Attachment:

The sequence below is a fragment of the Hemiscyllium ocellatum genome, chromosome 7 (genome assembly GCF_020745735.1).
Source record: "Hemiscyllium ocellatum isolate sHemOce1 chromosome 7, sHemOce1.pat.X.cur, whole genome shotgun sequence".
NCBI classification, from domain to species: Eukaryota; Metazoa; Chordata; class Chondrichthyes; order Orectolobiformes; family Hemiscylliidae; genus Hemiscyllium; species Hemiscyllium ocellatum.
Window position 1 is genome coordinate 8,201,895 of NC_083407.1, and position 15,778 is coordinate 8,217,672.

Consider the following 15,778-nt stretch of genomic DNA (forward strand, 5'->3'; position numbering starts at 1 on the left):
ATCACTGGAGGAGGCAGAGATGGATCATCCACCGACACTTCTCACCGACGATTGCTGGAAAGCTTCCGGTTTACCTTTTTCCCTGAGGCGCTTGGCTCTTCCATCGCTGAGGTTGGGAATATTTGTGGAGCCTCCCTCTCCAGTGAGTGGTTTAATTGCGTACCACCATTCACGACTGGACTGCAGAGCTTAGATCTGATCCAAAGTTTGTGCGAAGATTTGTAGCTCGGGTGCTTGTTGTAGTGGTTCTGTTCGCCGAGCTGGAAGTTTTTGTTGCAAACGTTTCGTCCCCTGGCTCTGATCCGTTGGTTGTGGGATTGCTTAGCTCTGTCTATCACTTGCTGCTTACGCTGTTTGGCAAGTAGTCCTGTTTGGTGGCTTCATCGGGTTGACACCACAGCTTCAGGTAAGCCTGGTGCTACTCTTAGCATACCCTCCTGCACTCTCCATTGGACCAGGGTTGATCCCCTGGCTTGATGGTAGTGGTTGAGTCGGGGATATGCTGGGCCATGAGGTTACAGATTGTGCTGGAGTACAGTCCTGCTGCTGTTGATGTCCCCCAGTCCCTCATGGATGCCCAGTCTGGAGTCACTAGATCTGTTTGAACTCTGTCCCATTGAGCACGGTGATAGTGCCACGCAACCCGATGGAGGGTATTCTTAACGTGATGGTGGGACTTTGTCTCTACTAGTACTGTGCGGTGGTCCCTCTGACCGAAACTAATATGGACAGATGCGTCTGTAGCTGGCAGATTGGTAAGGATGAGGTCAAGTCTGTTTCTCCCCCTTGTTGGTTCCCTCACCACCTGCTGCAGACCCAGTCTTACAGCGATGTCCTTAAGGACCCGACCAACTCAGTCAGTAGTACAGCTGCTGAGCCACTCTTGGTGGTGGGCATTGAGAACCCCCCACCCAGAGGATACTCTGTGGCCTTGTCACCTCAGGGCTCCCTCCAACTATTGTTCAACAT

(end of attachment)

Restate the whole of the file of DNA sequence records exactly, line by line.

The sequence below is a fragment of the Hemiscyllium ocellatum genome, chromosome 7 (genome assembly GCF_020745735.1).
Source record: "Hemiscyllium ocellatum isolate sHemOce1 chromosome 7, sHemOce1.pat.X.cur, whole genome shotgun sequence".
NCBI classification, from domain to species: Eukaryota; Metazoa; Chordata; class Chondrichthyes; order Orectolobiformes; family Hemiscylliidae; genus Hemiscyllium; species Hemiscyllium ocellatum.
Window position 1 is genome coordinate 8,201,895 of NC_083407.1, and position 15,778 is coordinate 8,217,672.

Consider the following 15,778-nt stretch of genomic DNA (forward strand, 5'->3'; position numbering starts at 1 on the left):
ATCACTGGAGGAGGCAGAGATGGATCATCCACCGACACTTCTCACCGACGATTGCTGGAAAGCTTCCGGTTTACCTTTTTCCCTGAGGCGCTTGGCTCTTCCATCGCTGAGGTTGGGAATATTTGTGGAGCCTCCCTCTCCAGTGAGTGGTTTAATTGCGTACCACCATTCACGACTGGACTGCAGAGCTTAGATCTGATCCAAAGTTTGTGCGAAGATTTGTAGCTCGGGTGCTTGTTGTAGTGGTTCTGTTCGCCGAGCTGGAAGTTTTTGTTGCAAACGTTTCGTCCCCTGGCTCTGATCCGTTGGTTGTGGGATTGCTTAGCTCTGTCTATCACTTGCTGCTTACGCTGTTTGGCAAGTAGTCCTGTTTGGTGGCTTCATCGGGTTGACACCACAGCTTCAGGTAAGCCTGGTGCTACTCTTAGCATACCCTCCTGCACTCTCCATTGGACCAGGGTTGATCCCCTGGCTTGATGGTAGTGGTTGAGTCGGGGATATGCTGGGCCATGAGGTTACAGATTGTGCTGGAGTACAGTCCTGCTGCTGTTGATGTCCCCCAGTCCCTCATGGATGCCCAGTCTGGAGTCACTAGATCTGTTTGAACTCTGTCCCATTGAGCACGGTGATAGTGCCACGCAACCCGATGGAGGGTATTCTTAACGTGATGGTGGGACTTTGTCTCTACTAGTACTGTGCGGTGGTCCCTCTGACCGAAACTAATATGGACAGATGCGTCTGTAGCTGGCAGATTGGTAAGGATGAGGTCAAGTCTGTTTCTCCCCCTTGTTGGTTCCCTCACCACCTGCTGCAGACCCAGTCTTACAGCGATGTCCTTAAGGACCCGACCAACTCAGTCAGTAGTACAGCTGCTGAGCCACTCTTGGTGGTGGGCATTGAGAACCCCCCACCCAGAGGATACTCTGTGGCCTTGTCACCTCAGGGCTCCCTCCAACTATTGTTCAACAT